Both the government and health care workers in Belize strive to maintain open cooperation and even some crossover between the public and private sectors. If a private facility is in need of equipment, they are permitted to use government facilities. About 14 percent of Belize's health care staff work in both sectors and often provide private services outside normal business hours when they work for the public during the day.
All dental procedures except tooth extractions fall in the private sector. Roughly three dozen dentists work in Belize, offering a variety of care from cleanings to braces to surgery. Prices range from around USD$35 for a filling to USD$58 for a checkup to upwards of USD$200 for a root canal. Some private insurance plans cover the costs of emergency dental care.
The only public insurance in Belize is through the Social Security Board (SSB), which anyone working in Belize is automatically eligible for and pays into. Belizeans are required to be registered with the SSB from birth and any non-nationals attempting to gain resident status, citizenship or a work permit must also register with the SSB. Registration is free and the SSB will require proof of identity, age and citizenship. Dependents must also be registered if they are legally staying in the country.
Every week, Social Security contributions are calculated from the employee's salary and are split between the employer and employee. Social Security covers medical expenses for work-related injuries or diseases as well as provides sickness, maternity or retirement benefits if one becomes unable to work. It also covers funeral costs if a death is work-related.
The government is currently rolling out a National Health Insurance (NHI) system. While only limited services are covered and only applies to a small population now, when NHI becomes fully integrated it promises to provide free health services to all residents and citizens. The program has been slowed due to unsustainable costs and many details are still unpolished, but the government is committed to developing and implementing the program as fast as possible.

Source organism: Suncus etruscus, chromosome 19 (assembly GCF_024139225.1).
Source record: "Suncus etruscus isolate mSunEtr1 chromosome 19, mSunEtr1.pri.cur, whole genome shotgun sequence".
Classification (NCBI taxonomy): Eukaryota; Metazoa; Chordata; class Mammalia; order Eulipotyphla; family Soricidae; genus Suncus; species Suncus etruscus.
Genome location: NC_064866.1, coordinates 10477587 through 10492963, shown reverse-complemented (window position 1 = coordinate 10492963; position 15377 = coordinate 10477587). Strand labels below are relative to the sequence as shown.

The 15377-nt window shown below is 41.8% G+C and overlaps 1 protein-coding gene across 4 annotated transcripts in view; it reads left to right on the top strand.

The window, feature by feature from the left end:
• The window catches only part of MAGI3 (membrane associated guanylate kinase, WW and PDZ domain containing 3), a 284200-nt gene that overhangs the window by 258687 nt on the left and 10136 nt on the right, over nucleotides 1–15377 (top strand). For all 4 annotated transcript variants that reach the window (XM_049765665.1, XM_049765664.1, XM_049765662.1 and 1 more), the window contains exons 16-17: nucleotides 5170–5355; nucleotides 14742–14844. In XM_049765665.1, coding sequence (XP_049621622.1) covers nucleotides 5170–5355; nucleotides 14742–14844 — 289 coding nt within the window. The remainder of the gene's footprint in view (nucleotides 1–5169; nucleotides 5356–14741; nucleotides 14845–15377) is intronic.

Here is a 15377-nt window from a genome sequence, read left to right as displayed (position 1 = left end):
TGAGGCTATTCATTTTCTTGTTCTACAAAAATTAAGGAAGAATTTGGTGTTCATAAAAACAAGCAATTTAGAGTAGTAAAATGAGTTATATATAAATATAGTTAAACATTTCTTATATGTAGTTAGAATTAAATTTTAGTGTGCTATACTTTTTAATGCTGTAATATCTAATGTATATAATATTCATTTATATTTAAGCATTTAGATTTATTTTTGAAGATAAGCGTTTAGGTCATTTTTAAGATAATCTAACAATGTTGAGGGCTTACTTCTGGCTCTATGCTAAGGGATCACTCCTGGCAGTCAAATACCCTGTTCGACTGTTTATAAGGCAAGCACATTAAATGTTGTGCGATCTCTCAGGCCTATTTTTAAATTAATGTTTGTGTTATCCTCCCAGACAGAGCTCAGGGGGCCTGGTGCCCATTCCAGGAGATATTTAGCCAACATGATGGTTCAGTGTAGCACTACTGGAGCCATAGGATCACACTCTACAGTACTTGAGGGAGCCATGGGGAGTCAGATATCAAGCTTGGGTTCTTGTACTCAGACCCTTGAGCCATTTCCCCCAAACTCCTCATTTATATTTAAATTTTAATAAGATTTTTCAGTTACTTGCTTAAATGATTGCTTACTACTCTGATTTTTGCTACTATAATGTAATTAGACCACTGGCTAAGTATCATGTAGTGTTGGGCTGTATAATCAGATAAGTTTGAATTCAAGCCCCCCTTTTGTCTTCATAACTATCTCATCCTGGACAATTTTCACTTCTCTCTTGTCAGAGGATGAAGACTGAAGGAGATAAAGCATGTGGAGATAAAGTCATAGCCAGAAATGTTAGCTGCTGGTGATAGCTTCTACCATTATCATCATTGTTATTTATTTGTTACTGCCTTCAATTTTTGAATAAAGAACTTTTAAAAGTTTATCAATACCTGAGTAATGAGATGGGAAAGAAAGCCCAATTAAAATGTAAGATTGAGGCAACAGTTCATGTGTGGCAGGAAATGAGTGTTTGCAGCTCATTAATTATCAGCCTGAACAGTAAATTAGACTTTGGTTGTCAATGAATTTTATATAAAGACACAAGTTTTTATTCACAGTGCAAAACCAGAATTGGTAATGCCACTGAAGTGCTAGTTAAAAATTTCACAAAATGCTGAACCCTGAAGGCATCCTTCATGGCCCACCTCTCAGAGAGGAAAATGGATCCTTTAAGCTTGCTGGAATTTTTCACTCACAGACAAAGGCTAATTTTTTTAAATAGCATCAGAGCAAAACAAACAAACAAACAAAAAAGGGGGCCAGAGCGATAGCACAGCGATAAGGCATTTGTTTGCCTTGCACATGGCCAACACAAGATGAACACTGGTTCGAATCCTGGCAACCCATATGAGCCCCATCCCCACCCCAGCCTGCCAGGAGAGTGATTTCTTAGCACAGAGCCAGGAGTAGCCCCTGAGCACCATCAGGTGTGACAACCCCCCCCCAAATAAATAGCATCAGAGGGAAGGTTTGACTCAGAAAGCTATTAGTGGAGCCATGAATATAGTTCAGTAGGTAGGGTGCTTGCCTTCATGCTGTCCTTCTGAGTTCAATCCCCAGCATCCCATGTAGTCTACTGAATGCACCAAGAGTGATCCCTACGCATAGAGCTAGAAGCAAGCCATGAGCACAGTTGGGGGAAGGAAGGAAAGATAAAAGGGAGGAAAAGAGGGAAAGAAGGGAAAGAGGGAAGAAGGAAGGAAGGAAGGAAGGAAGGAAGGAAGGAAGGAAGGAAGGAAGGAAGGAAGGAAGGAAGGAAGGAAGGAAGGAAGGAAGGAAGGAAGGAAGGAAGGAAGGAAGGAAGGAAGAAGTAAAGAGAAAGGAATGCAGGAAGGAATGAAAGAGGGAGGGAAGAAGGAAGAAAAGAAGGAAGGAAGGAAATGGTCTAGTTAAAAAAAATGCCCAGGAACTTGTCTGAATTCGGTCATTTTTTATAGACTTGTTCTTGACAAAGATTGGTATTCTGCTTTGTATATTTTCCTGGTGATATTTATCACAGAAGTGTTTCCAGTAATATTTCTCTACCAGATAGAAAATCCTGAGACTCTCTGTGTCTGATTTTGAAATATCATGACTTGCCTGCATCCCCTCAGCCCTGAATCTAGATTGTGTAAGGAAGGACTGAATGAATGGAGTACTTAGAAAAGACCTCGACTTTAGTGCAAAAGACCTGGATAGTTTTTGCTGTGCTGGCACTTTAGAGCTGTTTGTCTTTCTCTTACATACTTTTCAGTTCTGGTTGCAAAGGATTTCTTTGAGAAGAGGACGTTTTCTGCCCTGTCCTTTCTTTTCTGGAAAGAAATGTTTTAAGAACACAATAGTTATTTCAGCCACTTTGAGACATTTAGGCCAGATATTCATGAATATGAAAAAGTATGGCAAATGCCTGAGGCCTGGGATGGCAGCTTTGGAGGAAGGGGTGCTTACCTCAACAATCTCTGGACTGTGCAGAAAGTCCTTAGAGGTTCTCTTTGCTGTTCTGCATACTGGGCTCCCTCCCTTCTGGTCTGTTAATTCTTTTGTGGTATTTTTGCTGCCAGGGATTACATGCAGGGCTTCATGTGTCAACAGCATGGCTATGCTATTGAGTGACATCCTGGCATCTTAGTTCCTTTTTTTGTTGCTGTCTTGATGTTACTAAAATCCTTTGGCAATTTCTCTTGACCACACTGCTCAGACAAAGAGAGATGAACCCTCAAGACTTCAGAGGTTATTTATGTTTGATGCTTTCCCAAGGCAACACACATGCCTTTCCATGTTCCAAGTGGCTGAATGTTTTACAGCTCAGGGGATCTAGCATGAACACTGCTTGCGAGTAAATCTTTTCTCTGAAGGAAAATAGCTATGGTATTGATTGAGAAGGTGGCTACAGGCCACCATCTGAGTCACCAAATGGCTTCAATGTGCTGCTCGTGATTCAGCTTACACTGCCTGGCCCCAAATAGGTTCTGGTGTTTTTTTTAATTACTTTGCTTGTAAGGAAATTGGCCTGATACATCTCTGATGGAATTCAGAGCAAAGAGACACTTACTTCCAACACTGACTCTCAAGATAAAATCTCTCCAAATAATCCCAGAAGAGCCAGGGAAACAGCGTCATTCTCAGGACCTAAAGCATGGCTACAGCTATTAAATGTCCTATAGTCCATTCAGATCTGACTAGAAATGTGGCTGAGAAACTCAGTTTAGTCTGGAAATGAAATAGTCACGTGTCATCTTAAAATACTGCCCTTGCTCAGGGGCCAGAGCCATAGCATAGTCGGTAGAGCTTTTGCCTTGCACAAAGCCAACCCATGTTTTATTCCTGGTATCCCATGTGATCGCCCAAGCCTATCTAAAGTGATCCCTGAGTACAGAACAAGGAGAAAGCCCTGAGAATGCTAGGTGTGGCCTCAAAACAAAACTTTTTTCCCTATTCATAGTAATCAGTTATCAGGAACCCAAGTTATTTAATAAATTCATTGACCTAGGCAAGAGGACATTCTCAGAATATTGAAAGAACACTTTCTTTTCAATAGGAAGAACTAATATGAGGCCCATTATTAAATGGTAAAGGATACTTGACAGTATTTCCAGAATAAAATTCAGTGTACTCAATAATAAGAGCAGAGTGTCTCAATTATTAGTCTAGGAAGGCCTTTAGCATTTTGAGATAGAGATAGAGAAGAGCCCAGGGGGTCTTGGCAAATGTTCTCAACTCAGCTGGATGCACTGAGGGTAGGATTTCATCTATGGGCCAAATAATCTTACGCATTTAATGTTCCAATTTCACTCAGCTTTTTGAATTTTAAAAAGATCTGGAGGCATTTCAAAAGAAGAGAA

The majority of available insurance is offered privately. Roughly a dozen private insurance firms can be found in Belize. Some are Belizean companies and others are subsidiaries of international firms. Most Belizeans can't afford private medical insurance, as costs can range from USD$30 to USD$200 per person per month. Group rates are sometimes available and other details, like costs, coverage and deductibles, can vary widely depending on a number of factors. Some expatriates buy Belizean insurance, others go with a firm from their home country and others prefer to take their chances and opt out of medical insurance altogether. As always, thorough research will be your greatest asset. Also, keep in mind that private insurance isn't regulated in Belize, so don't forget to read the fine print.
When receiving treatment at a health facility, you will be required to present your Social Security card if you have one. If you have private insurance, you may need to pre-approve your treatment with your insurance company. Some health facilities will still require payment before treatment regardless of your insurance situation, after which you can get reimbursed from your insurance provider. As Belize is occasionally short on specialists or equipment to treat some ailments, make sure your insurance covers medical trips to neighboring countries.
Pharmaceuticals and Pharmacies
A few pharmacies are located in Belize City, including one in Tourism Village, and you can find one or two in most major towns. Some are independently owned and operated, others are run by clinics or hospitals, sometimes in their own building. Pharmacies vary in price and inventory, though the best stocked - and most expensive - ones operate in the private sector.
All pharmaceuticals in Belize are imported from North America or Europe, so while the products might be familiar, the prices are occasionally higher than what you would usually pay, sometimes as much as an extra 25 percent. Prescriptions are often required to get medication, though some pharmacists, usually in the smaller shops, may not be so strict if you don't have one. Keep in mind that there are no regulations or quality control on medication in Belize, so make sure you buy from a reputable source.
Most pharmacists will accept prescriptions from foreign doctors. However, if you need a prescription from a local doctor, you can stop by a local clinic and tell them what you need. For a small fee, general practitioners will do a quick consultation and fill out a prescription for you.
Travelers are encouraged to have a note from their physicians describing any conditions they may have and any medicine they may require. To avoid any complications with officials, it's strongly recommended that any medication be kept in clearly labeled, original containers when traveling and entering Belize.